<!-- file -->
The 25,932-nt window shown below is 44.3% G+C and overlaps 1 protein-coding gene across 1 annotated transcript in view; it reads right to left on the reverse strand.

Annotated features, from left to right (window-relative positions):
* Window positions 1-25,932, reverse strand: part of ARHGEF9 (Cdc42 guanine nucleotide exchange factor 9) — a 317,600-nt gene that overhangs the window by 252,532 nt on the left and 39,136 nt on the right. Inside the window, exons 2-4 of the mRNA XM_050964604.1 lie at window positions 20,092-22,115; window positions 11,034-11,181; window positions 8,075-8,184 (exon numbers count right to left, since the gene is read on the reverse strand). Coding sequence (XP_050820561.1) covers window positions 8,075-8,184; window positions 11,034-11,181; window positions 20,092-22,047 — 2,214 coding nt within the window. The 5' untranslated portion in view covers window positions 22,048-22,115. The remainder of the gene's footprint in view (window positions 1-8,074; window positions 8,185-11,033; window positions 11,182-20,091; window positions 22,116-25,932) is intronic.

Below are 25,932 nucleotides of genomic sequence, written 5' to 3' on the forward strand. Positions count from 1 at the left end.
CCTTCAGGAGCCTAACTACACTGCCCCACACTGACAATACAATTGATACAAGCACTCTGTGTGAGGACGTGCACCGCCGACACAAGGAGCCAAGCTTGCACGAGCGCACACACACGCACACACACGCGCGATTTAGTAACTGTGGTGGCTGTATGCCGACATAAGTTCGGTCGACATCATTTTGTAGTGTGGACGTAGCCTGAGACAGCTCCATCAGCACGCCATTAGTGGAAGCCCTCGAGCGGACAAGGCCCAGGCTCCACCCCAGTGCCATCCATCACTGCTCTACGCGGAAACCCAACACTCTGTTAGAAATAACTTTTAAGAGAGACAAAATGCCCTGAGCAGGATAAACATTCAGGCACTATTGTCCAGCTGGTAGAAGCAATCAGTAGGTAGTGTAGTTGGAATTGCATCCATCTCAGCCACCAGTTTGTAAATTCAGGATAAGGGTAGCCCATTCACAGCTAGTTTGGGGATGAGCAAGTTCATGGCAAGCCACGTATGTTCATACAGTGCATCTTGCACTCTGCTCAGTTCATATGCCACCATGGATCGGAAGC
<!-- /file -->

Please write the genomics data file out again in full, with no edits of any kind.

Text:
The 25,932-nt window shown below is 44.3% G+C and overlaps 1 protein-coding gene across 1 annotated transcript in view; it reads right to left on the reverse strand.

Annotated features, from left to right (window-relative positions):
* Window positions 1-25,932, reverse strand: part of ARHGEF9 (Cdc42 guanine nucleotide exchange factor 9) — a 317,600-nt gene that overhangs the window by 252,532 nt on the left and 39,136 nt on the right. Inside the window, exons 2-4 of the mRNA XM_050964604.1 lie at window positions 20,092-22,115; window positions 11,034-11,181; window positions 8,075-8,184 (exon numbers count right to left, since the gene is read on the reverse strand). Coding sequence (XP_050820561.1) covers window positions 8,075-8,184; window positions 11,034-11,181; window positions 20,092-22,047 — 2,214 coding nt within the window. The 5' untranslated portion in view covers window positions 22,048-22,115. The remainder of the gene's footprint in view (window positions 1-8,074; window positions 8,185-11,033; window positions 11,182-20,091; window positions 22,116-25,932) is intronic.

Below are 25,932 nucleotides of genomic sequence, written 5' to 3' on the forward strand. Positions count from 1 at the left end.
CCTTCAGGAGCCTAACTACACTGCCCCACACTGACAATACAATTGATACAAGCACTCTGTGTGAGGACGTGCACCGCCGACACAAGGAGCCAAGCTTGCACGAGCGCACACACACGCACACACACGCGCGATTTAGTAACTGTGGTGGCTGTATGCCGACATAAGTTCGGTCGACATCATTTTGTAGTGTGGACGTAGCCTGAGACAGCTCCATCAGCACGCCATTAGTGGAAGCCCTCGAGCGGACAAGGCCCAGGCTCCACCCCAGTGCCATCCATCACTGCTCTACGCGGAAACCCAACACTCTGTTAGAAATAACTTTTAAGAGAGACAAAATGCCCTGAGCAGGATAAACATTCAGGCACTATTGTCCAGCTGGTAGAAGCAATCAGTAGGTAGTGTAGTTGGAATTGCATCCATCTCAGCCACCAGTTTGTAAATTCAGGATAAGGGTAGCCCATTCACAGCTAGTTTGGGGATGAGCAAGTTCATGGCAAGCCACGTATGTTCATACAGTGCATCTTGCACTCTGCTCAGTTCATATGCCACCATGGATCGGAAGC